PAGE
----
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It’s Time to Make Good on Phased Retirement

​While agencies drag their feet, critical skills are walking out the door.

For more than 30 years, Jean Rigdon has proudly served our veterans as a lab technician at the G.V. Montgomery VA Medical Center in Jackson, Mississippi. In December, Jean will hang up her lab coat and retire, taking those decades of experience with her. She would rather continue to serve part time, giving veterans and her successor the benefit of her experience. But the Veterans Affairs Department -- like almost every other federal agency -- does not offer that option, even though it has the authority to do so.

Three years ago, President Obama signed legislation creating a phased retirement program for federal employees. Almost a year ago, the Office of Personnel Management finalized regulations for the program, making the new tool available to agencies. Unfortunately, for many like Jean, transitioning to part-time retirement still isn’t an option at their agency.

Phased retirement is a win-win program -- good for the employee and good for the government. Actually, it’s a win-win-win, because it’s good for the taxpayer, too. It will save the federal government money -- $450 million over 10 years, in fact, according to the Congressional Budget Office.

For employees, phased retirement means added flexibility. Immediately upon the law’s passage, NARFE began receiving phone calls from federal employees wanting to know when they could participate in the phased retirement program. As Jean told me, “For workers like me, phased retirement is a chance to continue doing what I love while having more flexibility to tend to health needs or to pursue other interests. While I am not ready to retire full time, I welcome the opportunity to slow down a bit.”

Phased retirement would improve government operations, as well. First, it would help stem the tide of the retirement wave facing the federal government. About 110,000 federal employees are retiring each year, with that number expected to double in the next two to three years.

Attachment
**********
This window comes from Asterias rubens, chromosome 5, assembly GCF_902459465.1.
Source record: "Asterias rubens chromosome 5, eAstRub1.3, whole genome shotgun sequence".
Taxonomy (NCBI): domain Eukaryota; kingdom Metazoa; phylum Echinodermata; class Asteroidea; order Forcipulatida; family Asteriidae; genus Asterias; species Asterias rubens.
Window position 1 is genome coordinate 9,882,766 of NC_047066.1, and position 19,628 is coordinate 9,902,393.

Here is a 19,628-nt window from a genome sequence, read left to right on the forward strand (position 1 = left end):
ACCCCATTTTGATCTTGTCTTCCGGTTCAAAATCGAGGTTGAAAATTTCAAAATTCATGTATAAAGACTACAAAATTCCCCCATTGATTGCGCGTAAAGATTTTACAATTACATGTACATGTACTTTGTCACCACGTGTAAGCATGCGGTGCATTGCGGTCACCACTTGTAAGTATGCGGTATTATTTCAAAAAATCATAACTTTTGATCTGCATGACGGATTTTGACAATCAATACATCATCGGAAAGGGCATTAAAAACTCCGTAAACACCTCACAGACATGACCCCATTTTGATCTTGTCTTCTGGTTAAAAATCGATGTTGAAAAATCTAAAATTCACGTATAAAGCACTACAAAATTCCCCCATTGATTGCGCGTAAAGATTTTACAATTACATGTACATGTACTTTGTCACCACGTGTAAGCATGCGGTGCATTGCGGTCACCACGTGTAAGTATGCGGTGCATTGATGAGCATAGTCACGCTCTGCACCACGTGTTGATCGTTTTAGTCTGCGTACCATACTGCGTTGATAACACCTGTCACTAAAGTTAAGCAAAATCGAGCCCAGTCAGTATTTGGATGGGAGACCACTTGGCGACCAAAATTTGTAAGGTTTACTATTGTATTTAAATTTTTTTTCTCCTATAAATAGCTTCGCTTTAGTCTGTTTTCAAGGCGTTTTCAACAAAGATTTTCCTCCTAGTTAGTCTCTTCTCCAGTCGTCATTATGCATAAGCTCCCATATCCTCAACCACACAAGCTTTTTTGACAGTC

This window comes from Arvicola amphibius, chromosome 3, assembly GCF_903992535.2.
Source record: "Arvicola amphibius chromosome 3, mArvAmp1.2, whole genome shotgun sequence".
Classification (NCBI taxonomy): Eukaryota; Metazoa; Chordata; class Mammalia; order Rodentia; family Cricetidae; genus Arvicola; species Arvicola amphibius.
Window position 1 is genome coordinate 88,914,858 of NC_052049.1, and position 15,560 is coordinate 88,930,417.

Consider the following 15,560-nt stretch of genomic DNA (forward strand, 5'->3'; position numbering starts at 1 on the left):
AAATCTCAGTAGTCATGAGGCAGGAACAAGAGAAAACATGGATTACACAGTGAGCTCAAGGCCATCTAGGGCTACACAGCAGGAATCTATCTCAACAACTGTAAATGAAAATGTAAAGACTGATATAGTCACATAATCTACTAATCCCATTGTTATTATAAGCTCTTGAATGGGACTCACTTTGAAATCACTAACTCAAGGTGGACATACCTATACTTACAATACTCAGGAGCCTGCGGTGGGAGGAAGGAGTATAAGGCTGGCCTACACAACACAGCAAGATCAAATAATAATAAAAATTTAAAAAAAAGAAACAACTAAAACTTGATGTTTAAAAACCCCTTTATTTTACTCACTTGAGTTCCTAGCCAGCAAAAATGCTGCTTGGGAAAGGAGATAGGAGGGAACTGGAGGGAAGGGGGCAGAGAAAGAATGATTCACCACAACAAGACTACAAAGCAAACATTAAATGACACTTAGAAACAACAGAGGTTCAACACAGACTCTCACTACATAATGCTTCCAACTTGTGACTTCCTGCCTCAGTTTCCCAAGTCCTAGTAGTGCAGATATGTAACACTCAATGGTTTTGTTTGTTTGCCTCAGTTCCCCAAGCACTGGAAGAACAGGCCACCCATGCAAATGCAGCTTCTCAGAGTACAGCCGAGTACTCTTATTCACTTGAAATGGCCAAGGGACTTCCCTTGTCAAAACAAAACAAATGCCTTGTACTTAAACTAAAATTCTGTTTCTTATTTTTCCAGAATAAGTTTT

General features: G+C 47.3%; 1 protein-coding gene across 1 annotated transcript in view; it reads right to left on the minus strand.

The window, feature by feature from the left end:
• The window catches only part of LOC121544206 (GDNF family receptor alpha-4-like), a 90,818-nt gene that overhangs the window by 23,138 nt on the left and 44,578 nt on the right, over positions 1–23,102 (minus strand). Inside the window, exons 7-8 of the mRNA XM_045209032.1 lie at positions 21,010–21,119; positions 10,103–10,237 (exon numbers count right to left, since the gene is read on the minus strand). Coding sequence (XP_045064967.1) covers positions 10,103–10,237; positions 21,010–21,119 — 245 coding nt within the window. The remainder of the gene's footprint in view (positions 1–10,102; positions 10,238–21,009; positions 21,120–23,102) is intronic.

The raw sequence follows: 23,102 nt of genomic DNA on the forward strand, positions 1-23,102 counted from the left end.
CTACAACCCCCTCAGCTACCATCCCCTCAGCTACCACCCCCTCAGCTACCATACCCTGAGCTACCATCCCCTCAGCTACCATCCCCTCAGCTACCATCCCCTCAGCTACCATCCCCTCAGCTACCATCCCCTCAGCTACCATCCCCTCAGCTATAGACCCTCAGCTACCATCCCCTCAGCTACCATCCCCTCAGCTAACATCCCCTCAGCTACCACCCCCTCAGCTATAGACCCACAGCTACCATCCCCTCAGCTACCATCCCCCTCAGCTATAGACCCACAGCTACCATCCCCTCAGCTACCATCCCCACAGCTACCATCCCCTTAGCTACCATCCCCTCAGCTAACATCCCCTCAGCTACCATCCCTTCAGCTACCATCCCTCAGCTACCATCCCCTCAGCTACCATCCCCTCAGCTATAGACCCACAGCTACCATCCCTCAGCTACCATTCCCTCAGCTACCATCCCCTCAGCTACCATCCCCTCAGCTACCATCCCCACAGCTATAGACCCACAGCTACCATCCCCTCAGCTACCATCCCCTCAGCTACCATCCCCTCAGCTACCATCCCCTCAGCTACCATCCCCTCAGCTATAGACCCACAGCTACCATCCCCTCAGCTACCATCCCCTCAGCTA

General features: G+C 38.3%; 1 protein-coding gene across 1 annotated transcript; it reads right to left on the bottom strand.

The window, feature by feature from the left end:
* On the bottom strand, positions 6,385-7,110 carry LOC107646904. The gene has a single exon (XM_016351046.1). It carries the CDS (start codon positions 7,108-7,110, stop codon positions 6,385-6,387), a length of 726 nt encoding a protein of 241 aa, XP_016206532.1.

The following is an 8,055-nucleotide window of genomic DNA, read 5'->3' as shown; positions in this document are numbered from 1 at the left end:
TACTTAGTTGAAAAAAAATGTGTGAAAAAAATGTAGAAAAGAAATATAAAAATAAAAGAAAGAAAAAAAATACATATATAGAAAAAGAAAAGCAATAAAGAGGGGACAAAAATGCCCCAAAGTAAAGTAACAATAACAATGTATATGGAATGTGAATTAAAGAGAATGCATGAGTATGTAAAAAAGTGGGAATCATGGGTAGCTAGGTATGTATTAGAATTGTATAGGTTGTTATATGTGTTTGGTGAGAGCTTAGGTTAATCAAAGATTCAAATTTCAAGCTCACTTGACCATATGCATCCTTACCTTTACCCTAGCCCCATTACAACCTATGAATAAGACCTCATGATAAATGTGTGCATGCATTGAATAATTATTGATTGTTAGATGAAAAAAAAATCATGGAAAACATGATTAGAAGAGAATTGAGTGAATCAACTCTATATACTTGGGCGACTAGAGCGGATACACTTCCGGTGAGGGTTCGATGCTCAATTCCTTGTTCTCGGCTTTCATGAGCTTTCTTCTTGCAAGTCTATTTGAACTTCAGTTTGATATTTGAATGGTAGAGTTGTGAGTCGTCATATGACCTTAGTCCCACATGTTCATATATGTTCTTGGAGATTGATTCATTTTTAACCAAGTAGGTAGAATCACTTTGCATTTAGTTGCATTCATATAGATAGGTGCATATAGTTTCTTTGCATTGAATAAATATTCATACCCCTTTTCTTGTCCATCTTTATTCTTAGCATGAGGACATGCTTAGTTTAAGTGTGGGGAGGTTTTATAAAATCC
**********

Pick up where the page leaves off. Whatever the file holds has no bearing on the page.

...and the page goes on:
Second, instead of losing experienced employees, agencies would be able to retain them on a part-time basis and benefit from the law’s requirement that they mentor junior employees, including their replacements. Retaining institutional knowledge is not only good for the federal government and its workers, but also for the American people, who rely on the services they provide. Federal firefighters, meteorologists and air traffic controllers are among those who agree there are some things that must be learned through on-the-job experience. Phased retirement is one way to ensure those critical skills are not lost by shortening the learning curve for younger staff.

Finally, phased retirement would help continuity of government operations if emergency situations arise. While we can never fully be prepared for all eventualities, experienced employees would be better able to tackle unexpected challenges.

Unfortunately, these benefits have yet to be realized within federal agencies. With one notable exception -- the Library of Congress -- federal employees across government are not yet able to participate in phased retirement.

Although phased retirement would keep our federal workforce strong and competitive with the private sector, many employees have become frustrated waiting for their agency to put phased retirement in place. I continue to hear from workers like Jean who are now finalizing their retirement plans because they don’t know when their agencies will stop dragging their feet.

As I did in a recent letter to the Chief Human Capital Officers Council, I now urge federal agencies to implement phased retirement as soon as possible before more of our nation’s talented workers -- like Jean -- walk out the door. 

Richard G. Thissen is president of the National Active and Retired Federal Employees Association.

(Image via Lightspring/